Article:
Two law enforcement agencies in northern California will start accepting Mexican consular cards as a valid form of identification to help reduce the number of deportations in the area and lower the number of people jailed for minor offenses, The Santa Rosa Press Democrat reported.
“Today is a great day,” Lorenzo Duenas, an assistant sheriff in Sonoma County told an energized Santa Rosa high school auditorium decorated with Mexican blankets, according to the paper. “We're now going to accept the matricular consular ID.”
Under the former policy, a Mexican national without proper ID could be jailed without ever being convicted of an offense. To be sure, after being fingerprinted, they would remain incarcerated until being handed over to immigration agents, the paper reported. Under the new policy, Mexican nationals with the ID would be allowed to go free as long as they're not suspected of any other offense.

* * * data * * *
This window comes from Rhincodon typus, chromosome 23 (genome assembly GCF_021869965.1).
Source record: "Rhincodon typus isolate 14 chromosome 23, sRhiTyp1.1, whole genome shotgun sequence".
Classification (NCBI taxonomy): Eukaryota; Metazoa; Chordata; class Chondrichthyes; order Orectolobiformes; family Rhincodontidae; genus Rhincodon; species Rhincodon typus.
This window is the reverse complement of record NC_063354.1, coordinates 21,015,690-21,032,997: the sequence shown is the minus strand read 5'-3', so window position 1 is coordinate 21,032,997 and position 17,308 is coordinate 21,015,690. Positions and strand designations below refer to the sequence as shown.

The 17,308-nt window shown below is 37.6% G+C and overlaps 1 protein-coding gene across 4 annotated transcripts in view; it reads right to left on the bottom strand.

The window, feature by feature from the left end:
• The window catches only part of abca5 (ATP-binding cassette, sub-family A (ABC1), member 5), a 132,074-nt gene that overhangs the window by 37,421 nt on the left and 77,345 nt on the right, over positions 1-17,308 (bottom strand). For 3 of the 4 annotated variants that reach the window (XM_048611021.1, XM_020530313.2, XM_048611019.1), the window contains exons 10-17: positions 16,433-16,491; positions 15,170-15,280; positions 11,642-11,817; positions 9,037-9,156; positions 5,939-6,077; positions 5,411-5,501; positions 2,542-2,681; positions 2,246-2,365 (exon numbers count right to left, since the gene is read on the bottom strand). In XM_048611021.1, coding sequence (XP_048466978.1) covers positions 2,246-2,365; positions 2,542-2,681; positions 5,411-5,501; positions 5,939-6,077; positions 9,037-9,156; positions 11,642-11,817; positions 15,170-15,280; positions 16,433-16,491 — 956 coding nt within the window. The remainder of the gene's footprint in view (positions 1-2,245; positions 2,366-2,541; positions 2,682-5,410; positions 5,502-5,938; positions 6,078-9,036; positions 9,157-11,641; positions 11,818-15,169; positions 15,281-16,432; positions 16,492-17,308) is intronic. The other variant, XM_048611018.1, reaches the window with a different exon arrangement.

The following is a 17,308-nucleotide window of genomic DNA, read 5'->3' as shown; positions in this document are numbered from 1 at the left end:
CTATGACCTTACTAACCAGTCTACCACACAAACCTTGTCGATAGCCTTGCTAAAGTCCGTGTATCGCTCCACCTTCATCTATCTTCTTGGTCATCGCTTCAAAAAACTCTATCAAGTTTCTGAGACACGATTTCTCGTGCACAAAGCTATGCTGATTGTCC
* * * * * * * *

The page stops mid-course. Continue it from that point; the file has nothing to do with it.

The multiagency decision was greeted warmly by the Mexican community in the area that in recent years watched families break apart because of non-criminal deportations, Leticia Romero, the vice president of the North Bay Organizing Project, said.
“It’s important for a community to feel safe where they live,” she told FoxNews.com. “The fear of being pulled over on your way to work could be difficult.”
The Mexican consulate will likely open locations in the area to help individuals apply for the cards.
Romero said the new policy will likely be established in January, and anyone arrested and processed under the old law would be unaffected by the change.